The new school, originally for girls, was located below today’s Mission cemetery on the southern bank of Tulalip Bay. Needing to fulfill treaty commitments, the U.S. government agreed to Father Chirouse’s request to provide funds to maintain the buildings and the church furnished books, clothing and medical care. In 1878 the Pope transferred Chirouse and the Sisters of Providence took charge of the male students under Chirouse’s separate care.
In the 1880s the U.S. government began the assimilation and Americanization process for Indians throughout the country. Their plan called for Indian children to leave their homes on the reservations to live at government assisted Indian boarding schools. The policy was enforced by Congress in 1893 with a law that stated all Indian children from age six to 16 had to attend an Indian boarding school. Agents on reservations became the enforcers of this law, withholding rations or annuities from parents or sending them to jail if they did not place their children in the schools.
The boarding schools separated families and children from their customs, religion, beliefs, life-ways, clothing, and native language. There were also considerable health risks, as communicable diseases such as tuberculosis and influenza took their toll in the crowded conditions of the schools. By the late 1800s, life at Tulalip Mission School began to transform into a military-style boarding academy. Reservation children were subjected to non-Indian teachers intent on “civilizing” them. They were allowed little contact with their families while in school and strict discipline was maintained— with a leather strap if necessary. The school enforced marching, mandatory use of uniforms, and forbade the use of native languages.
Eventually the U.S. government took over the Tulalip Missionary School at the turn of the century, making renovations and reopening on December 17, 1901. Soon after on March 29, 1902, the school was destroyed by fire sending home the children— but only for a short time. The government built a new school, further north along the inner shoreline of Tulalip Bay, the Tulalip Indian School opened on January 23, 1905 under the supervision of Charles Milton Buchanan (who also assumed the duties of the Indian agent when that position was abolished). By 1907 it had two dormitories for boys and girls and could accommodate 200 students. Many of the students came from other reservations and communities. Tulalip offered education up to the eighth grade, and some students continued on elsewhere for more advanced training.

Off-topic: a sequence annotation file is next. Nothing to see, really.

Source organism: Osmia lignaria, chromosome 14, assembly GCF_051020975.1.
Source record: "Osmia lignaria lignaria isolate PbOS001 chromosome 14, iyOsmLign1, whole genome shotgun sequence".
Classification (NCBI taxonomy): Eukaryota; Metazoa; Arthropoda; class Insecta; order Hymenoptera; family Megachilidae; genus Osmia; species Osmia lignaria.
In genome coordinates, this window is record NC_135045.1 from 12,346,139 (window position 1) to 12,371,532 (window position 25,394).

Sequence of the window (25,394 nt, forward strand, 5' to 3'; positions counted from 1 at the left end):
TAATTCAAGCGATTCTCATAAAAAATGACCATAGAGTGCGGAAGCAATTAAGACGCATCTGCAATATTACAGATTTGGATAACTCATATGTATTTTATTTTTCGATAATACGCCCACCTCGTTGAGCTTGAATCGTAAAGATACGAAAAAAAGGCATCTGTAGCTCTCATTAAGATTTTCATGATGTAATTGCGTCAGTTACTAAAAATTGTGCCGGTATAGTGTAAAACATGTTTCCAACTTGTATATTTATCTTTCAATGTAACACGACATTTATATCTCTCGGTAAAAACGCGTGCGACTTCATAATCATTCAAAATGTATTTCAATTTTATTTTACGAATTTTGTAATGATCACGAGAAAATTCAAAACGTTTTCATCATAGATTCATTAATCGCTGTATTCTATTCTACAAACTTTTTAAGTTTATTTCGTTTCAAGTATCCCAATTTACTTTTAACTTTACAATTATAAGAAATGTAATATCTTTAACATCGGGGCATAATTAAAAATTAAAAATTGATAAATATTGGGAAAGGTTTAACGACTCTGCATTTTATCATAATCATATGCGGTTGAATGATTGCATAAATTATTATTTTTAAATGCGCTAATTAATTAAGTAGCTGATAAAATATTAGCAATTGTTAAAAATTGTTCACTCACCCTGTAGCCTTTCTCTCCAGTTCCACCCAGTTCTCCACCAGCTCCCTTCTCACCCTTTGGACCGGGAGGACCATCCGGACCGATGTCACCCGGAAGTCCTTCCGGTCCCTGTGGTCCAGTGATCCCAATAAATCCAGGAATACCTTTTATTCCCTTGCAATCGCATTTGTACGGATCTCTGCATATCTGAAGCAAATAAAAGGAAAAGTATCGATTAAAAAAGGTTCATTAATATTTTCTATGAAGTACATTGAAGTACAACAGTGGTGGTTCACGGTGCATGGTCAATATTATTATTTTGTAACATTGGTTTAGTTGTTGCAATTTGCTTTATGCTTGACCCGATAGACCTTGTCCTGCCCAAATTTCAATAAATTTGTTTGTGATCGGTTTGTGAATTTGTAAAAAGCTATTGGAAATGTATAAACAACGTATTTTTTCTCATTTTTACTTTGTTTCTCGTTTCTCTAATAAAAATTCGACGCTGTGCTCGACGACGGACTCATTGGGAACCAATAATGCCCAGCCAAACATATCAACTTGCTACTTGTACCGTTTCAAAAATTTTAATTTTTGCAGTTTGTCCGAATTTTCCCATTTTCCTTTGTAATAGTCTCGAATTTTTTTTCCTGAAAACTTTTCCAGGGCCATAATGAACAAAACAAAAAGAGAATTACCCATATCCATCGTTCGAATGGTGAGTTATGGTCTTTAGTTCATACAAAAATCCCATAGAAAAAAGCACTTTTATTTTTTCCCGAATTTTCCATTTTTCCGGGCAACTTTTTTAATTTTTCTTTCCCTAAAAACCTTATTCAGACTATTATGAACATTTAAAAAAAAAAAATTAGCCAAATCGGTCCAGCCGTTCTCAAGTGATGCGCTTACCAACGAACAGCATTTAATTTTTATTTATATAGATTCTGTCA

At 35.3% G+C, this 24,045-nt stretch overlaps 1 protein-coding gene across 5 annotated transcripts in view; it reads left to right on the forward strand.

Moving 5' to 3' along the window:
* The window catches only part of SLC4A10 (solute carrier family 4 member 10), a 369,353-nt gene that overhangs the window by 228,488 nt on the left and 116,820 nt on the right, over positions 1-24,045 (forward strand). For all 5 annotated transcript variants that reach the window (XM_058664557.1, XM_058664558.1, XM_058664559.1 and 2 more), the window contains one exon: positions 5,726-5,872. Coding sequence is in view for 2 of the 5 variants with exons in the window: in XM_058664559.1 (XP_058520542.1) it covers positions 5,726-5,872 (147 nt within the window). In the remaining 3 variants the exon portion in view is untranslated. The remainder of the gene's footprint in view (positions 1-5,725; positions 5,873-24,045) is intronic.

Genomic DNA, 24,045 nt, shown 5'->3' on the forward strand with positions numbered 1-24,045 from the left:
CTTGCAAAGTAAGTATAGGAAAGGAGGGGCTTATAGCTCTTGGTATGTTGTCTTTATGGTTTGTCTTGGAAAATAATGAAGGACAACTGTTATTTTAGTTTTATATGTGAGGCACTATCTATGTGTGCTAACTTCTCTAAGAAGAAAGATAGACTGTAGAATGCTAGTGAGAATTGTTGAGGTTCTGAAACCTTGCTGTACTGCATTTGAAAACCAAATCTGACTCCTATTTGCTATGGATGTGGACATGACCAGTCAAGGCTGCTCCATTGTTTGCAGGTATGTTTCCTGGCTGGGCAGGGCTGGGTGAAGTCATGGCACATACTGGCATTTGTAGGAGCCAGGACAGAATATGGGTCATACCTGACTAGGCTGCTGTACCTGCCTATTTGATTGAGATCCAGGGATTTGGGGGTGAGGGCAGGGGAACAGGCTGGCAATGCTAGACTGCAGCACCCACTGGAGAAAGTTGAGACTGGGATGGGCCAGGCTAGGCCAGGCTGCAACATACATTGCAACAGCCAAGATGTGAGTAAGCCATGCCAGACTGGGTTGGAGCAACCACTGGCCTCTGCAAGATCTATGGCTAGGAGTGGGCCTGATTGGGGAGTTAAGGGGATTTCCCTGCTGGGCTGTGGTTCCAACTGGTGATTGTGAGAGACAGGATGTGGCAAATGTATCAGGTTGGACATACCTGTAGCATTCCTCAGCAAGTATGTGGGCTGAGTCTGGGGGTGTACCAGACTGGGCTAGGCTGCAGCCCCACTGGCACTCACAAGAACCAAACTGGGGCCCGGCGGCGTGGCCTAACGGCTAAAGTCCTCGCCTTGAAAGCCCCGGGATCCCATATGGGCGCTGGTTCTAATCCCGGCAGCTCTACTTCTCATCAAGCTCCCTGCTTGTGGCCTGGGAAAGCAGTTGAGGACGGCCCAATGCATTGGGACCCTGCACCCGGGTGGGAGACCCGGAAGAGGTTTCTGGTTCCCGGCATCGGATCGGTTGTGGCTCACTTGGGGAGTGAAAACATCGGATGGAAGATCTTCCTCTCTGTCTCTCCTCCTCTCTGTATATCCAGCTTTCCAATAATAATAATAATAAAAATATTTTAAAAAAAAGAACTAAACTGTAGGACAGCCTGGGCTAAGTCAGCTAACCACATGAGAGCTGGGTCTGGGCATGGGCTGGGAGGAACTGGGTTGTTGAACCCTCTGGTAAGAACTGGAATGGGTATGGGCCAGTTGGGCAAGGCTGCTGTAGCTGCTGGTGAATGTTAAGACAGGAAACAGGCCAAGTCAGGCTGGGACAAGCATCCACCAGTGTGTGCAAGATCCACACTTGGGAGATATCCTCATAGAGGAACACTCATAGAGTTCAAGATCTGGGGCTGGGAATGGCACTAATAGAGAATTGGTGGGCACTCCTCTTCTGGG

Boarding schools did offer one advantage. Children were taught multiple subjects such as writing, arithmetic, and reading. That allowed the younger members of the various tribes to learn a common language, English, which enhanced their ability to live and work in the emerging world. Children also learned job skills such as farming, western cooking, cleaning, carpentry, nursing, blacksmithing, office work, baking, sewing, and vehicle repair. In the 1920s, the U.S. government began to abandon the boarding school concept in favor of public schools. In 1932, the Tulalip Indian School closed, ending a 50 year focus on American style, language, and values that nearly erased tribal language, history, culture, values, and spirituality.